[Python-Dev] [Distutils] how to easily consume just the parts of eggs that are good for you

Stanley A. Klein sklein at cpcug.org
Wed Apr 9 17:52:53 CEST 2008

On Wed, April 9, 2008 12:41 am, Phillip J. Eby wrote:
> At 10:49 PM 4/8/2008 -0400, Stanley A. Klein wrote:
>>On Tue, April 8, 2008 9:37 pm, Ben Finney
>><bignose+hates-spam at benfinney.id.au> wrote:
>> > Date: Wed, 09 Apr 2008 11:37:07 +1000
>> > From: Ben Finney <bignose+hates-spam at benfinney.id.au>
>> > Subject: Re: [Distutils] how to easily consume just the parts of eggs
>> >       that    are     good for you
>> > To: Distutils-Sig at Python.Org
>> >
>> >
>> > zooko <zooko at zooko.com> writes:
>> >> eyes and said "So they are planning to reinvent apt!".
>> >
>> > That's pretty much my reaction, too.
>>I have the same reaction.
> I'm curious.  Have any of you actually read PEP 262 in any detail?  I
> have seen precious little discussion so far that doesn't appear to be
> based on significant misunderstandings of either the purpose of
> reviving the PEP, or the mechanics of its proposed implementation.

I haven't read the PEP at all.  I generally don't read PEP's.

>>I have tried in the past to use easy_install, but have run into problems
>>because there is no communication between easy_install and the rpm
>>database, resulting in failure of easy_install to recognize that
>>dependencies have already been installed using rpms.
> This problem doesn't exist with Python 2.5, unless you're using a
> platform that willfully strips out the installation information that
> Python 2.5 provides for these packages.

IIRC, I have had the problem with Python 2.5 on Fedora 7.  Until recently,
Fedora packagers did strip out the egg information included with Python
packages they packaged.  I left those files in when packaging myself using

However, are you implying that the installation information for Python egg
packages accesses and coordinates with the rpm database?  I found myself
having to go into the setup.py for the relevant package(s) and delete any
statements regarding dependencies.  Otherwise, IIRC, the packaging
couldn't proceed because the Python packaging tool couldn't find the
dependencies that had already been installed as rpms.  After installation,
Python managed to find the relevant files, but the packaging tool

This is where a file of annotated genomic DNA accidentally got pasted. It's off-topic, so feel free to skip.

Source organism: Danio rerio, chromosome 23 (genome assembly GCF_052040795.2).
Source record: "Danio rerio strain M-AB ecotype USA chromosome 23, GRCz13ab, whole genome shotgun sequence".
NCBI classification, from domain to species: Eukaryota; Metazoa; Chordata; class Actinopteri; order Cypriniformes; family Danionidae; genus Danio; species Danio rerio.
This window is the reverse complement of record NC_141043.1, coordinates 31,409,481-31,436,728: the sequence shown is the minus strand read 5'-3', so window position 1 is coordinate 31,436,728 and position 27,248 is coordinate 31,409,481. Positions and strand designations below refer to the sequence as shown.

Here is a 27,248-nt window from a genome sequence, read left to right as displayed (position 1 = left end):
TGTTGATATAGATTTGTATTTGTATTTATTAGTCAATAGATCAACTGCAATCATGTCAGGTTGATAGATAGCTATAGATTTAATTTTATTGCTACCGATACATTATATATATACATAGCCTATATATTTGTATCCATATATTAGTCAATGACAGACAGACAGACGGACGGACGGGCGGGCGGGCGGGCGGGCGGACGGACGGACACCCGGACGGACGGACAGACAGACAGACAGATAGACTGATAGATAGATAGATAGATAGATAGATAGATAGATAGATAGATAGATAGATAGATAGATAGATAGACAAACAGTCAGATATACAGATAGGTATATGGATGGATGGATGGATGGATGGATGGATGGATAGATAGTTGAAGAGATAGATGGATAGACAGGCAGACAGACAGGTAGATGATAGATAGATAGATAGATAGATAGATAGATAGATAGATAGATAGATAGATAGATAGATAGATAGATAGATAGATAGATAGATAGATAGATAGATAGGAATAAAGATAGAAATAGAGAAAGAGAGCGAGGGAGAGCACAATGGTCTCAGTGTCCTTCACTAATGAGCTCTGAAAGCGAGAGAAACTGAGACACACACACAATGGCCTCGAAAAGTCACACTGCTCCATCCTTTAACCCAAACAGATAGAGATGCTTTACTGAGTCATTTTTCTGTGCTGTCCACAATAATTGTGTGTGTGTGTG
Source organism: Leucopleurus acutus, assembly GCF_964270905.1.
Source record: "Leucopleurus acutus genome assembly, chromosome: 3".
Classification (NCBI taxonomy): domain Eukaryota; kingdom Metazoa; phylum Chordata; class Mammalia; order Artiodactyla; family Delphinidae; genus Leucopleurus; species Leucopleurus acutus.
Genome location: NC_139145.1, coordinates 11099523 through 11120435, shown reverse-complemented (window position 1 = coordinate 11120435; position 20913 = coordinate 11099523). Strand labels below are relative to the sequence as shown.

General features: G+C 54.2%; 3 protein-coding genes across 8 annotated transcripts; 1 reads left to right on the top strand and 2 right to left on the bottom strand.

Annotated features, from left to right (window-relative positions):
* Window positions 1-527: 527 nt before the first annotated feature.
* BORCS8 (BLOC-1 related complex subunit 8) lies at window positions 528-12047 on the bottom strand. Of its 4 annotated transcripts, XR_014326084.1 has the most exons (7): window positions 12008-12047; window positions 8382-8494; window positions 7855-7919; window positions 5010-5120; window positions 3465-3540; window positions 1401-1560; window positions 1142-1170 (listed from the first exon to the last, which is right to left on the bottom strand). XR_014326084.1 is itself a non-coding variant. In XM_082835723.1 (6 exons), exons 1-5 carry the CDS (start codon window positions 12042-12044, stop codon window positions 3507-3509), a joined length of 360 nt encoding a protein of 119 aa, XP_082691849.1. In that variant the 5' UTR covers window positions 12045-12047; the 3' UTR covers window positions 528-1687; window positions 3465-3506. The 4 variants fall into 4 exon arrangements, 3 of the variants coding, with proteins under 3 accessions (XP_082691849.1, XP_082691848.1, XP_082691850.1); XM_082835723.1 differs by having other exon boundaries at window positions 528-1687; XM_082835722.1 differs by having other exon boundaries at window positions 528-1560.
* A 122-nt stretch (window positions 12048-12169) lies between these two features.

>>A database focused only on Python packages is highly inappropriate for
>>Linux systems, violates the Linux standards, and creates problems because
>>eggs are not coordinated with the operating system package manager.
> The revamp of PEP 262 is aimed at removing .egg files and directories
> from the process, by allowing system packagers to tell Python what
> files belong to them and should not be messed with.  And conversely,
> allowing systems and installation targets *without* package managers
> to safely manage their Python installations.

IMHO, the main system without a package manager is Windows.  A reasonable
way to deal with Windows would be to create a package manager for it that
could be used by Python and anyone else who wanted to use it.  The package
manager could establish a file hierarchy similar to the Unix FHS and
install files appropriately, except for what is needed to satisfy the
Windows OS.  That would probably go a long way to addressing the issues
being discussed here.  This is primarily a Windows problem, not a Python

>>   The
>>way to achieve a database for Python would be to provide tools for
>>conversion of eggs to rpms and debs,
> Such tools already exist, although the conversion takes place from
> source distributions rather than egg distributions.

You are talking here about bdist_rpm and not about a tool that would take
a Python package distributed as an egg file and convert the egg to an rpm
or a deb.  Unfortunately, some Python packagers are beginning to limit
their focus only to egg distribution.  That creates a problem for users
who have native operating system package management.

>>to have eggs support conformance to
>>the LSB and FHS,
> Applying LSB and FHS to the innards of Python packages makes as much
> sense as applying them to the contents of Java .jar files -- i.e.,
> none.  If it's unchanging data that's part of a program or library,
> then it's a program or library, just like static data declared in a C
> program or library.  Whether the file extension is .py, .so, or even
> .png is irrelevant.

The FHS defines places to put specific kinds of files, such as command
scripts (/bin, /usr/bin, /sbin, or /usr/sbin), documentation
(/usr/share/doc/package-name), and configuration files (/etc).  There are
several kinds of files identified and places defined to put them. 
Distribution by eggs has a tendency to scoop up all of those files and put
them in /usr/lib/python/site-packages, regardless of where they belong. 
Having eggs support conformance to FHS would mean recognizing and tagging
the relevant files.  A tool for converting eggs to rpms or debs would
essentially reformat the egg to rpm or deb and put files where they

Stan Klein

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